Investors feeling the jitters ahead of Turkish election

Investors feeling the jitters ahead of Turkish election

Presidency in Turkey was once a ceremonial position, but after today's election will become a position of significant power.

Erdogan has at times seemed on the defensive, making promises to lift the state of emergency imposed after the coup bid and ensuring the 3.5 million Syrian refugees in Turkey go home only after similar pledges by Ince.

Erdogan needs at least 50% of the vote to win in the first-round presidential poll on June 24.

Six candidates are running for president: Recep Tayyip Erdogan for the People's Alliance (Cumhur Ittifaki), formed by Turkey's governing AK Party and the MHP, Muharrem Ince for CHP, Selahattin Demirtas for HDP, Meral Aksener for the Good (IYI) Party, Temel Karamollaoglu for the Felicity (Saadet) Party, and Dogu Perincek for the Patriotic (Vatan) Party.

Supporters of Turkish President Tayyip Erdogan attend an election rally in Istanbul, Turkey, June 23, 2018.

A woman casts her ballot at a school in Istanbul.

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If he does not achieve half the votes or more, the presidential election will move to a second bout.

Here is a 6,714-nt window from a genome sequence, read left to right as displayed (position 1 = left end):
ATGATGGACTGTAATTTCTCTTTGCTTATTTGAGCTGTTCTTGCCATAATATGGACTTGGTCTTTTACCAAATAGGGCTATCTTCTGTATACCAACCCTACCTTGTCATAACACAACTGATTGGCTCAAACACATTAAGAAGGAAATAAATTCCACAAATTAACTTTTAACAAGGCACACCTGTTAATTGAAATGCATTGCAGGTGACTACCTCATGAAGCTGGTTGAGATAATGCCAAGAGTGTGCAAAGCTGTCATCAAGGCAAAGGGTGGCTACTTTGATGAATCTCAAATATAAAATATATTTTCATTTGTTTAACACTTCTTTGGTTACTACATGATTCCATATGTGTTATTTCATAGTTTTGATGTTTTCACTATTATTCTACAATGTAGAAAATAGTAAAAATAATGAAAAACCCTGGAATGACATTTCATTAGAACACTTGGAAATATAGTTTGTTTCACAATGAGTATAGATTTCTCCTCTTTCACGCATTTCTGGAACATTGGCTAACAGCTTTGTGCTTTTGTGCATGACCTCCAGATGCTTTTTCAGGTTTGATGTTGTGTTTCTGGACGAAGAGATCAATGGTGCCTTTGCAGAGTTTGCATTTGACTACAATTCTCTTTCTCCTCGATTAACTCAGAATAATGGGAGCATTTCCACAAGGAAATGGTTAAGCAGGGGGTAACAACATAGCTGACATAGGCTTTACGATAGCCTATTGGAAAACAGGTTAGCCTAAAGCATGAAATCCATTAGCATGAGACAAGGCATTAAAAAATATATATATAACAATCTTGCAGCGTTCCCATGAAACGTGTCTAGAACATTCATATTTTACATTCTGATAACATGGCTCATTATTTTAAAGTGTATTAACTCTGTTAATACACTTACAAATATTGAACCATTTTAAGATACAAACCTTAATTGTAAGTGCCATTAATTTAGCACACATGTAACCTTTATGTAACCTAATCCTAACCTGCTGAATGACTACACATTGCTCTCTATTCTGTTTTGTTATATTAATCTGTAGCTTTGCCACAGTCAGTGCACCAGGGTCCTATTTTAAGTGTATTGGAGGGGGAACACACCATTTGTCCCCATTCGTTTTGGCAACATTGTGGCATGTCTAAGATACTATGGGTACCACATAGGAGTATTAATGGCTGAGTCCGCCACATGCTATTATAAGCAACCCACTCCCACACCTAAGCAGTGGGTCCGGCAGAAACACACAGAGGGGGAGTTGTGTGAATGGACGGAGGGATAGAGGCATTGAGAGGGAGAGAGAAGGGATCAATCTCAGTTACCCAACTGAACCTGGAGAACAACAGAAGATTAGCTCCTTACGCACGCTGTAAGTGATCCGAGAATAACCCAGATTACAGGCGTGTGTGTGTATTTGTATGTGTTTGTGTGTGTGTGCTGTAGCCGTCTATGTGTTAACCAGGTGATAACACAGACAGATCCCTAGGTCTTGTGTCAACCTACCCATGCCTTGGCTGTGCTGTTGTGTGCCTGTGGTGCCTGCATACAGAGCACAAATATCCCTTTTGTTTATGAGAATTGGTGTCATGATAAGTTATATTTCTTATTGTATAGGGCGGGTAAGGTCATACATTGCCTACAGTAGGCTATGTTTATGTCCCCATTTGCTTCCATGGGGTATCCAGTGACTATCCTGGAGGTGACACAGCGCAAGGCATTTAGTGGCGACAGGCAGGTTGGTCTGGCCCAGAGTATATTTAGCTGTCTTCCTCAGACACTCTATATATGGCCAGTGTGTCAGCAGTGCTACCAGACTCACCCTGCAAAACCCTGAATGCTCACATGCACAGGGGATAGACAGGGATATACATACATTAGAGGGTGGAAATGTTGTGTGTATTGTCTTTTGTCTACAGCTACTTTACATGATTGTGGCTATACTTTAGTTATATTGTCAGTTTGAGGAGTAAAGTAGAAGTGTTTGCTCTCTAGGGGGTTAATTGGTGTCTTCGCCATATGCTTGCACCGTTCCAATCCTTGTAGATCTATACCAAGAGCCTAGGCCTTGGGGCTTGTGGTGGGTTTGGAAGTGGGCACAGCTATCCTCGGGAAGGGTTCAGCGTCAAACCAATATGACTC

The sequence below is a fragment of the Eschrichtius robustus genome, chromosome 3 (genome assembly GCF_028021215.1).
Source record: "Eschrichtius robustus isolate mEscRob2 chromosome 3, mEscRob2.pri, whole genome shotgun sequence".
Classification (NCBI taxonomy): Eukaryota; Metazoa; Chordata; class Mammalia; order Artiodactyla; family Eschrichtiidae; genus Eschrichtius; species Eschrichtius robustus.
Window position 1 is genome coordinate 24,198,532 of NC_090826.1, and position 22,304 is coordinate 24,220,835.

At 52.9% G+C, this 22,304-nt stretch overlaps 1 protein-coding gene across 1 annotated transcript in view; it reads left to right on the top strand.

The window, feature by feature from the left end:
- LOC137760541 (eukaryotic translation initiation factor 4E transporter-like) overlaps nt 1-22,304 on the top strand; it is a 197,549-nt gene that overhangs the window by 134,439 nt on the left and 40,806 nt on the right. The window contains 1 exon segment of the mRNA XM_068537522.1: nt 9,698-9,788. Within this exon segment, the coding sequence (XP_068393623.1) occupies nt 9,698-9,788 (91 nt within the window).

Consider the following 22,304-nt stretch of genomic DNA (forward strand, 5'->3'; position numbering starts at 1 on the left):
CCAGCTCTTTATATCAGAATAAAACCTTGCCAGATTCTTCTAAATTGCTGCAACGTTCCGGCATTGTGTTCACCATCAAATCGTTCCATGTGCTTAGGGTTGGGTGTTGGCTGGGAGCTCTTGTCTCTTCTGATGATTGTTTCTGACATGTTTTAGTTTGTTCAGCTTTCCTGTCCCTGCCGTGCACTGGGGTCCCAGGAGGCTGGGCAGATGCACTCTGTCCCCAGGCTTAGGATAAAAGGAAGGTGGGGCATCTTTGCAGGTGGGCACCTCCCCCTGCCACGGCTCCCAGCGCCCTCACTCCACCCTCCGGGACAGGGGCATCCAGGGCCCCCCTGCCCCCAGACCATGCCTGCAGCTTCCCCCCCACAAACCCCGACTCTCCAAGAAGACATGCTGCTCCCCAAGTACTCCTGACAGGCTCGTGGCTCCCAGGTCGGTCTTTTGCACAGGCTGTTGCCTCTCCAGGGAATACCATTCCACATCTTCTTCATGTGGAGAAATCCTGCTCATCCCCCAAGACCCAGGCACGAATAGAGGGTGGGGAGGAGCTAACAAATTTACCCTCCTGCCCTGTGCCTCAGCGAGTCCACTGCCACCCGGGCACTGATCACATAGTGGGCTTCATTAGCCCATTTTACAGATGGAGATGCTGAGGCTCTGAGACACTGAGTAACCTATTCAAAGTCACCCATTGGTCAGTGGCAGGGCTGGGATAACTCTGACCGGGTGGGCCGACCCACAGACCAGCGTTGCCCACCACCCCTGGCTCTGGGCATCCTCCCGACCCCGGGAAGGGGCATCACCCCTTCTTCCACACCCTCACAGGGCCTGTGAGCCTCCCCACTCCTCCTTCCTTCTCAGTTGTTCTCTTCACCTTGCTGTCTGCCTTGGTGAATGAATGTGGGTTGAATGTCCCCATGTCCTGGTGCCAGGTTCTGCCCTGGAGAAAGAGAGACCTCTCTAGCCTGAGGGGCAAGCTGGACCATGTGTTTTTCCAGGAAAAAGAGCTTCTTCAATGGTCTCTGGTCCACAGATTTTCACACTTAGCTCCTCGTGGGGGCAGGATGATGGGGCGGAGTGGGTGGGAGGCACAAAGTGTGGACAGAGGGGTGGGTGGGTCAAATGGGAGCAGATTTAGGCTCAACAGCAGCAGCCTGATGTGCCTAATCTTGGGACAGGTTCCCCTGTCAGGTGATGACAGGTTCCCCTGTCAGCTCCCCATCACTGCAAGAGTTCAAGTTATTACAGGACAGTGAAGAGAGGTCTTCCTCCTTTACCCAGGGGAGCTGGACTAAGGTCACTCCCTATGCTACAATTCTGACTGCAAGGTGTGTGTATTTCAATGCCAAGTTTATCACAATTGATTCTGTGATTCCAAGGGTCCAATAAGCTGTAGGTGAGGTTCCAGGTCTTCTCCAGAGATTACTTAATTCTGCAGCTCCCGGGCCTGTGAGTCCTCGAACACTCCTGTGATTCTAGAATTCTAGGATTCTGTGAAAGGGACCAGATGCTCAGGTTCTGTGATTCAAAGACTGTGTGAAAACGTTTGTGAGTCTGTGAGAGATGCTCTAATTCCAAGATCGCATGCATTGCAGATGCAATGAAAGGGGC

Mr Erdogan called snap elections more than a year ahead of schedule, in a bid to usher in an executive presidency with sweeping powers. Religiously observant Muslims form the bedrock of Erdogan's support. Almost 60 million Turks are eligible to vote, out of a total population of 81 million.

But both these goals are in doubt in the face of an energetic campaign by his rival from the secular Republican People's Party (CHP), Muharrem Ince, who has mobilized hundreds of thousands in mega rallies, and a strong opposition alliance in the legislative polls. There were reports of a scuffle at the polling station in Suruc and voting was briefly halted there.

"We urge the authorities to take action against the collective and open stuffing of ballot boxes", the pro-Kurdish Peoples' Democratic Party (HDP) said on Twitter. Demirtas denies any wrongdoing, saying his imprisonment is politically motivated so Erdogan's government can stay in power. If that happens it could cost Erdogan's AKP and its nationalist ally in the "People Alliance" dozens of seats - leading it to lose its parliamentary majority.

The observers will prepare a report by monitoring the campaigning process, on election participation and on whether global election standards were upheld. Election monitors criticized Turkey for denying entry to two monitors who Turkey accused of being politically biased.

Voting already closed last week for Turkish citizens resident overseas, with just under 1.5 million out of just over 3 million registered voters casting their ballot, a turnout of just under 49 percent.